SALT LAKE CITY (ABC4) – What do I want to do? What do I like to do? These are just a few of the questions we ask ourselves from time to time, but as a teen, the answer changes a lot. 

“It’s good to go out and explore opportunities because there’s a lot of opportunities for young kids to learn,” said high school junior Saeed Vasquez. 

Students like Vasquez are able to explore even more by attending the FBI’s Teen Academy. 

On Wednesday, Supervisory Special Agent Dustin Grant highlighted the FBI’s Violent Crimes Against Children Program. He talked about exploitation, internet safety and human trafficking. Grant said these are crucial conversations that can save lives. 

“Protect somebody from doing something that puts them at risk or puts them in harm’s way, so I like that part,” said Grant.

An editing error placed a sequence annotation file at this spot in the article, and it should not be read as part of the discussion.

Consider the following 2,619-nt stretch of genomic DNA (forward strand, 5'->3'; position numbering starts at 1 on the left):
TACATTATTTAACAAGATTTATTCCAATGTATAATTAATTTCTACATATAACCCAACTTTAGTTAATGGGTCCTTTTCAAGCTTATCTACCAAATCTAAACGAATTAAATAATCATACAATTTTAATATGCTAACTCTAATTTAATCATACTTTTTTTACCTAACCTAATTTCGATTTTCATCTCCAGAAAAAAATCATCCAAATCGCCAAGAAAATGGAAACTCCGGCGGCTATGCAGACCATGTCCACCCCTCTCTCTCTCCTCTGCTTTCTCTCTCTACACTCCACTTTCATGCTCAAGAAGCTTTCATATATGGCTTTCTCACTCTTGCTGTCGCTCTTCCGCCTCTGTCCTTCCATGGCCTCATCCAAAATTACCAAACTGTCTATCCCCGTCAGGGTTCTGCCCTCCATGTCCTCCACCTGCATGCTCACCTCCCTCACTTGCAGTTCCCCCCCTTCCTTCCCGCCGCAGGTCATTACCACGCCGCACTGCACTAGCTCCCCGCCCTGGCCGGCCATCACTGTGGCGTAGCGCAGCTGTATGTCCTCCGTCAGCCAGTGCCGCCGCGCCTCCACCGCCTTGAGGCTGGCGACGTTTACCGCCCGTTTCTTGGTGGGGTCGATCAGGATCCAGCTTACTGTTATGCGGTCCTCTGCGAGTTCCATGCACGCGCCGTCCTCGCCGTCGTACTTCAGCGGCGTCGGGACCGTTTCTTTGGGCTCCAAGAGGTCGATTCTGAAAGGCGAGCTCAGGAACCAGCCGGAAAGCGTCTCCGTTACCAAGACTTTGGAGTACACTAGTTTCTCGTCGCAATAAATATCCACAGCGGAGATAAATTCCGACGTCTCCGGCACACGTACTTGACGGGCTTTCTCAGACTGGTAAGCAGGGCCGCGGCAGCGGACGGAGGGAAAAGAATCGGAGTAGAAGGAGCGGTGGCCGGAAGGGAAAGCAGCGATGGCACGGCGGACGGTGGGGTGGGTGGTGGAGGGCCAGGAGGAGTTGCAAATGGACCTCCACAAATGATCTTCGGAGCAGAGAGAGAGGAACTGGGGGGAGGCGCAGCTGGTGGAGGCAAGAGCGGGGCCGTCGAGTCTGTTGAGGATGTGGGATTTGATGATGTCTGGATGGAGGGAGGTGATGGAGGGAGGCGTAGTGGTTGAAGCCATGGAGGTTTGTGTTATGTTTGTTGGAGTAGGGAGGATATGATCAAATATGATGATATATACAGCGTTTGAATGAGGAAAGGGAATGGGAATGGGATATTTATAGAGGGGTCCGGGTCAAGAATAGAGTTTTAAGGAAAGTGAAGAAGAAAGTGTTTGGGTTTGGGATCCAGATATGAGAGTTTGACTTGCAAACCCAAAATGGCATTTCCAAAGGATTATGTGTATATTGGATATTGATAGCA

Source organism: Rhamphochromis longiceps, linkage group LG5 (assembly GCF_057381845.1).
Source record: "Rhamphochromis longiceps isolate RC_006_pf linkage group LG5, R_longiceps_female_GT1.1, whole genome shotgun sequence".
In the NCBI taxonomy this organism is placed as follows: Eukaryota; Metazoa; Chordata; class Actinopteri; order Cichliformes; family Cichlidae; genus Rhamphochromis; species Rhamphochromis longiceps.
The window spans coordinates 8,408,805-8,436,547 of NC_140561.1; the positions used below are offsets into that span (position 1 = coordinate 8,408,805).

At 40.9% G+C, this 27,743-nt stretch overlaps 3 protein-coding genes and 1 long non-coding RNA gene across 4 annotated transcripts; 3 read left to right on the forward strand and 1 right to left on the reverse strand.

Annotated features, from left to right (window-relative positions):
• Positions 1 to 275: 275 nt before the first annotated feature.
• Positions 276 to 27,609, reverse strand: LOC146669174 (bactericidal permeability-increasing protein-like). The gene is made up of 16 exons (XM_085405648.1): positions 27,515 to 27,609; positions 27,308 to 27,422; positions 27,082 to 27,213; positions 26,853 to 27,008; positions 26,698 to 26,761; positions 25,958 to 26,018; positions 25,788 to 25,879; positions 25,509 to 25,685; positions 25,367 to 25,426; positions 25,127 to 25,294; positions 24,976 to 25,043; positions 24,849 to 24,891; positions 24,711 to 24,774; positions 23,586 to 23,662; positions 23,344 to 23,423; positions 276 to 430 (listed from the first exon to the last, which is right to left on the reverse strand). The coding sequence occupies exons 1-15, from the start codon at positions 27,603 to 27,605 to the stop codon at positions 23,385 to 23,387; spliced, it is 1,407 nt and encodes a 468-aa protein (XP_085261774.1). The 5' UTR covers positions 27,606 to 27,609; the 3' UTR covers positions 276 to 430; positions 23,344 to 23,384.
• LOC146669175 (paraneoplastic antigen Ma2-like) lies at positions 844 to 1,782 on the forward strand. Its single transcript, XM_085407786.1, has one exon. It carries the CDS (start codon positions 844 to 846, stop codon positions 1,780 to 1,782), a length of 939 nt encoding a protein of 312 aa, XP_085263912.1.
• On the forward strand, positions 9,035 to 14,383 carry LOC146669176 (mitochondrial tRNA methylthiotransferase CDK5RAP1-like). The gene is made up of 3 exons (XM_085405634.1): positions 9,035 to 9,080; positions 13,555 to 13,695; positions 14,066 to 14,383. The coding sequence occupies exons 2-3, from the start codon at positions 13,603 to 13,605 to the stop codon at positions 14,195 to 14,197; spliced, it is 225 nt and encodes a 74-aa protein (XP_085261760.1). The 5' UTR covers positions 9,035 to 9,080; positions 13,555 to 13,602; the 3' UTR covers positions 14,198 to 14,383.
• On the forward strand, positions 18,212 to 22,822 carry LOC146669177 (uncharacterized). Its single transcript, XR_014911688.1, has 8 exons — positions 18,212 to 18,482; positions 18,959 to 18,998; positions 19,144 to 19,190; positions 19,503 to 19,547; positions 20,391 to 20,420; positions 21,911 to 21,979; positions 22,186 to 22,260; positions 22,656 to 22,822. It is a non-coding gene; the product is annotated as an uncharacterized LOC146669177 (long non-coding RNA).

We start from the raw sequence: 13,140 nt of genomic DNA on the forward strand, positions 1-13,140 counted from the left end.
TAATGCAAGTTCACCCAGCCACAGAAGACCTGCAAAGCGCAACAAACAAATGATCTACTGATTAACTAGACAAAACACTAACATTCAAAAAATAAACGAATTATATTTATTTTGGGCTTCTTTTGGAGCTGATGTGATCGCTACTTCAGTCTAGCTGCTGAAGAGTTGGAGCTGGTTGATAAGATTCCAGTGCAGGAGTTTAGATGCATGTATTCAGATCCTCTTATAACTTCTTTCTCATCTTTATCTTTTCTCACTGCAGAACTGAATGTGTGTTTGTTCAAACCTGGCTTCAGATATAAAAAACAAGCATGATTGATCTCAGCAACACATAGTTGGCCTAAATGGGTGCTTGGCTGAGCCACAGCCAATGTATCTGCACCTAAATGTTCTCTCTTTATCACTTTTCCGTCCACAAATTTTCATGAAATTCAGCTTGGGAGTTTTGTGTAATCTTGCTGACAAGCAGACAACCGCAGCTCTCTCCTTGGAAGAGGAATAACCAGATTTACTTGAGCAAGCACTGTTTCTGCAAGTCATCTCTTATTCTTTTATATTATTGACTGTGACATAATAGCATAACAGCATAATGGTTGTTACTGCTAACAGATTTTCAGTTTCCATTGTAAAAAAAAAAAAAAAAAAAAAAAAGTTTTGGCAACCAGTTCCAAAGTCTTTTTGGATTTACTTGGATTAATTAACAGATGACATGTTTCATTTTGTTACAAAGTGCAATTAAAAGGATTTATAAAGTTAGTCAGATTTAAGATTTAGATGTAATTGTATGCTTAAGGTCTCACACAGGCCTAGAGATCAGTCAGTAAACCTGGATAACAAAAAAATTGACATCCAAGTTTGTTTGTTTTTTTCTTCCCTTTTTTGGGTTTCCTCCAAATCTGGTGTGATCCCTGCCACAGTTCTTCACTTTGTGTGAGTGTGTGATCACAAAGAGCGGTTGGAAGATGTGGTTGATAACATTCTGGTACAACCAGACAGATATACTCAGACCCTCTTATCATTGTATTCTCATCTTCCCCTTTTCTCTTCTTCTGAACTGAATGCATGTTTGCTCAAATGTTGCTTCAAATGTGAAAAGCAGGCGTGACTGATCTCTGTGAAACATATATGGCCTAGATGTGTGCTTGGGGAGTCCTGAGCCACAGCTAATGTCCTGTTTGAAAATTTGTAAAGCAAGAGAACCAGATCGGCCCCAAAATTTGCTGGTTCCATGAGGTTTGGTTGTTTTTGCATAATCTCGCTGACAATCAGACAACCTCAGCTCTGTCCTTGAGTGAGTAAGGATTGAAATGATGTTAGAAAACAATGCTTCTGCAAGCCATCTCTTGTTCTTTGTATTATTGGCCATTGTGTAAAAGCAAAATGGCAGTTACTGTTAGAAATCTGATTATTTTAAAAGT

With thousands of special agents and over 37,000 employees, Special Agent in Charge Dennis Rice said this academy helps show kids how they can be a part of the FBI.

“That sort of vote of confidence that you can do this, just figure out where you want to go and work hard you can get there,” said Rice.

The academy has been virtual since the pandemic. While some students hope to attend the academy in person, Rice said the virtual experience has allowed them to serve more students. The current class has 63 students. 46 of those students live in either Idaho or Montana. 

“I want to touch every kid, no matter where they live, no matter how far away, the virtual environment provides that to me, I’m very grateful for that,” said Rice. 

Rice said this program also allows the FBI to answer any questions students may have.

“Can you have tattoos? What if you’re on medication? What if you have a disability? You know, can I be a canine handler? Those are the things you really like to know,” said Rice. 

Questions that help students like Vasquez figure out what they like and how they can make the world a better place.